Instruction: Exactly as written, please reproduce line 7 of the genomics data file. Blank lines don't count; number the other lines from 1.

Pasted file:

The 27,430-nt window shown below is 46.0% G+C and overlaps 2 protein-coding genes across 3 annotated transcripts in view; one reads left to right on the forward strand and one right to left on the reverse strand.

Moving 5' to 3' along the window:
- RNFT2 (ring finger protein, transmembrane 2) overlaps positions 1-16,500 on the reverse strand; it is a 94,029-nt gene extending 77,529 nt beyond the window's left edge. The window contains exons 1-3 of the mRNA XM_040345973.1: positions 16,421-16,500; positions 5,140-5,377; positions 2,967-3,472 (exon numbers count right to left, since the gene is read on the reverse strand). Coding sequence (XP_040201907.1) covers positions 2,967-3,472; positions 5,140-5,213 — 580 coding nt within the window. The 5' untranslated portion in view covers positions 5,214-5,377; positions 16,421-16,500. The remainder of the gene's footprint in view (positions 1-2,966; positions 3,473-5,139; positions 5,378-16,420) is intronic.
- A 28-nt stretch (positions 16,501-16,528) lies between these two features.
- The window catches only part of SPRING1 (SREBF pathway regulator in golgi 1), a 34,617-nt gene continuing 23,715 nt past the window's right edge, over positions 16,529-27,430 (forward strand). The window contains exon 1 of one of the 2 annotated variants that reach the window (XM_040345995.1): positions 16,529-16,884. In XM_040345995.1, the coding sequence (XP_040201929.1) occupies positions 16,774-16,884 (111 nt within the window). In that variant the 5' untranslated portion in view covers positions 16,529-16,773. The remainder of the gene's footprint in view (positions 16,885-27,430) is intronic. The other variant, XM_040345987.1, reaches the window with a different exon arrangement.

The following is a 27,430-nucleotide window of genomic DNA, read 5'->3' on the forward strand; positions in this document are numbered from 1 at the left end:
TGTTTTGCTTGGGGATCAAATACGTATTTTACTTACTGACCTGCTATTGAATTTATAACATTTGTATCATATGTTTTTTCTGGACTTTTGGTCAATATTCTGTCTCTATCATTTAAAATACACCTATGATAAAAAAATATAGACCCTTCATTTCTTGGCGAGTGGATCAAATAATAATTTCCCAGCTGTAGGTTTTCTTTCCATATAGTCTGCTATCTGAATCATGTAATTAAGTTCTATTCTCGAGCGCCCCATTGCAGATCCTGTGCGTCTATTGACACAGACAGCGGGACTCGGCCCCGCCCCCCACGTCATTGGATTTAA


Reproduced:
TGTTTTGCTTGGGGATCAAATACGTATTTTACTTACTGACCTGCTATTGAATTTATAACATTTGTATCATATGTTTTTTCTGGACTTTTGGTCAATATTCTGTCTCTATCATTTAAAATACACCTATGATAAAAAAATATAGACCCTTCATTTCTTGGCGAGTGGATCAAATAATAATTTCCCAGCTGTAGGTTTTCTTTCCATATAGTCTGCTATCTGAATCATGTAATTAAGTTCTATTCTCGAGCGCCCCATTGCAGATCCTGTGCGTCTATTGACACAGACAGCGGGACTCGGCCCCGCCCCCCACGTCATTGGATTTAA